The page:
No one likes to be sued. It may make you mad enough that you want to scream and holler on the Internet. There is a reason, however, a lot of lawyers recommend not commenting on personnel issues and pending litigation.
Take a lesson from Coyote Ugly that does not involve dancing on the bar. The lesson is — don’t go to the Internet to rail on your former employees when they file a Fair Labor Standards Act minimum wage case against you.
About a month after a group of employees filed suit against the Coyote Ugly Saloons, the president of the chain of Coyote Ugly Saloons went to her “Lil Spill” blog and wrote:
This particular case will end up pissing me off[,] cause it is coming from someone we terminated for theft. I have to believe in my heart that[,] somewhere down the road, bad people end up facing bad circumstances!
I have been reading the basics of Buddhism[,] and am going to a class on Monday. The Buddhist way would be to find beauty in the situation and release anger knowing that peace will come. Obviously, I am still a very new Buddhist[,] cause my thoughts are “[f***k] that [b**ch.]” Let me do my breathing exercises and see if any of my thoughts change. Lol .
A slightly different take then, say, Warren Buffet may have taken. The subject of the post had already been reinstated by the time the blog post was published.
To add to the fire, a supervisor allegedly posted on Facebook when drunk about another plaintiff who was still employed but had joined the suit: “Dear God, please don’t let me kill the girl that is suing me . . . . that is all . . . .”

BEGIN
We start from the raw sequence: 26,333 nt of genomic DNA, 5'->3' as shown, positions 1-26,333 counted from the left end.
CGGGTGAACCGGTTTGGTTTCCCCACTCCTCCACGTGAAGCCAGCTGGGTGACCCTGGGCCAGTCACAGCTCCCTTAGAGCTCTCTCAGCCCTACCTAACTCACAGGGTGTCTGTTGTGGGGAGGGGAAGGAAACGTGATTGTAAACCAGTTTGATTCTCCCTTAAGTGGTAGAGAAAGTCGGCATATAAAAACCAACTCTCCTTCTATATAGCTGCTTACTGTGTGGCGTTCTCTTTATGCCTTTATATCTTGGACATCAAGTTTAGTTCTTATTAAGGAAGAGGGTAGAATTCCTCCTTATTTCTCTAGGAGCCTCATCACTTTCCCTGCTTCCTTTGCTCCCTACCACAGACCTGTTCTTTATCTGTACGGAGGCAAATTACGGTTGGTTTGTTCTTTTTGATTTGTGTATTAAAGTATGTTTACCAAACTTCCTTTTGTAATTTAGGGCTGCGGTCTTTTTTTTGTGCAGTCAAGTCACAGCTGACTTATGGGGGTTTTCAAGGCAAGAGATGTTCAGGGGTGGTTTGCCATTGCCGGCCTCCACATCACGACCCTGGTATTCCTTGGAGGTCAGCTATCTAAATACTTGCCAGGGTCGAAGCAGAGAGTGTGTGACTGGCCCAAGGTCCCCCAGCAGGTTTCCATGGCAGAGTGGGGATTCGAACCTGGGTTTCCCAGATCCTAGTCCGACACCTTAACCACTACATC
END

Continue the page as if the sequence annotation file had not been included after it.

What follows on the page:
The result of these diatribes was a retaliation claim in addition the underlying minimum wage claims. The federal district court in Tennessee recently allowed both claims to continue. You can read the opinion here.
I am not an employment lawyer, but I know enough to warn clients you can almost get into more trouble for retaliating against an employee for making an overtime, workers’ compensation, minimum wage, harassment or discrimination complaint than you can for the underlying complaint. My colleague Michael Kelsheimer has written on retaliation on his Employer’s Handbook blog.
The emedia law lessons seem almost too obvious. I’ve never thought to add “don’t let your supervisors post to about your employees while drunk” to my social media policies. The real lesson is to train your employees and have policies. Considering the founder was the first to take to the Internet, I’m not sure there was much respect for policies or compliance. Your business, I am guessing, is probably different. You should have policies and plans in place regarding who can say what about pending claims and what is and is not appropriate to do on the Internet.